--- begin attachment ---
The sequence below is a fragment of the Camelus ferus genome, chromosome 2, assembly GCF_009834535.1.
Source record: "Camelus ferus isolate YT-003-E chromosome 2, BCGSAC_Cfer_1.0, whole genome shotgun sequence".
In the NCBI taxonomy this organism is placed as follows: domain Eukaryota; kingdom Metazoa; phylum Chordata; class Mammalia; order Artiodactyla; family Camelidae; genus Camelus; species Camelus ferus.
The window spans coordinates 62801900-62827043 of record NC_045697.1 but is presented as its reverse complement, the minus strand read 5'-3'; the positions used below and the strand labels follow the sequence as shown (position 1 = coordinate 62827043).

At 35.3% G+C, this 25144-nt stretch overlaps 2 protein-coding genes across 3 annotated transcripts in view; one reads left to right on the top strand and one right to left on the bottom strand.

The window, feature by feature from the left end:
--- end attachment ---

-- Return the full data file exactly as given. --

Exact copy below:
The sequence below is a fragment of the Camelus ferus genome, chromosome 2, assembly GCF_009834535.1.
Source record: "Camelus ferus isolate YT-003-E chromosome 2, BCGSAC_Cfer_1.0, whole genome shotgun sequence".
In the NCBI taxonomy this organism is placed as follows: domain Eukaryota; kingdom Metazoa; phylum Chordata; class Mammalia; order Artiodactyla; family Camelidae; genus Camelus; species Camelus ferus.
The window spans coordinates 62801900-62827043 of record NC_045697.1 but is presented as its reverse complement, the minus strand read 5'-3'; the positions used below and the strand labels follow the sequence as shown (position 1 = coordinate 62827043).

At 35.3% G+C, this 25144-nt stretch overlaps 2 protein-coding genes across 3 annotated transcripts in view; one reads left to right on the top strand and one right to left on the bottom strand.

The window, feature by feature from the left end: